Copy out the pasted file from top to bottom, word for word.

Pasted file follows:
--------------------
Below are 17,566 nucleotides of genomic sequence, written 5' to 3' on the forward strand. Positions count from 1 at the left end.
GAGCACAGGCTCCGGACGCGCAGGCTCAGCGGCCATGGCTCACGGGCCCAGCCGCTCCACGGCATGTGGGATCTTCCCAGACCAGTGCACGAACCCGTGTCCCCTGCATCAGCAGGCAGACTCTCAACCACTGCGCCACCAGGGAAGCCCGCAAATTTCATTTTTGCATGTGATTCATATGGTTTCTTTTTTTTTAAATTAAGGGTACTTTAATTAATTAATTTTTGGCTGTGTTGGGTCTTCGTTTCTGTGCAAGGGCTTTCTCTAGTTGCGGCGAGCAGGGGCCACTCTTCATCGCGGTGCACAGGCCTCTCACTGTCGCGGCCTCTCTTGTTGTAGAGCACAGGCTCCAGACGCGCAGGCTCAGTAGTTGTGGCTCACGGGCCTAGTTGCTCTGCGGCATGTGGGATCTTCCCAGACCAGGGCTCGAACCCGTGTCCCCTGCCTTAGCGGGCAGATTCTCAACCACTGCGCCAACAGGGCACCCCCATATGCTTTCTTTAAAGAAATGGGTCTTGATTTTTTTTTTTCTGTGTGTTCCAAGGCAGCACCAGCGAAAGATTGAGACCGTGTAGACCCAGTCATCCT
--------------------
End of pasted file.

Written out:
Below are 17,566 nucleotides of genomic sequence, written 5' to 3' on the forward strand. Positions count from 1 at the left end.
GAGCACAGGCTCCGGACGCGCAGGCTCAGCGGCCATGGCTCACGGGCCCAGCCGCTCCACGGCATGTGGGATCTTCCCAGACCAGTGCACGAACCCGTGTCCCCTGCATCAGCAGGCAGACTCTCAACCACTGCGCCACCAGGGAAGCCCGCAAATTTCATTTTTGCATGTGATTCATATGGTTTCTTTTTTTTTAAATTAAGGGTACTTTAATTAATTAATTTTTGGCTGTGTTGGGTCTTCGTTTCTGTGCAAGGGCTTTCTCTAGTTGCGGCGAGCAGGGGCCACTCTTCATCGCGGTGCACAGGCCTCTCACTGTCGCGGCCTCTCTTGTTGTAGAGCACAGGCTCCAGACGCGCAGGCTCAGTAGTTGTGGCTCACGGGCCTAGTTGCTCTGCGGCATGTGGGATCTTCCCAGACCAGGGCTCGAACCCGTGTCCCCTGCCTTAGCGGGCAGATTCTCAACCACTGCGCCAACAGGGCACCCCCATATGCTTTCTTTAAAGAAATGGGTCTTGATTTTTTTTTTTCTGTGTGTTCCAAGGCAGCACCAGCGAAAGATTGAGACCGTGTAGACCCAGTCATCCT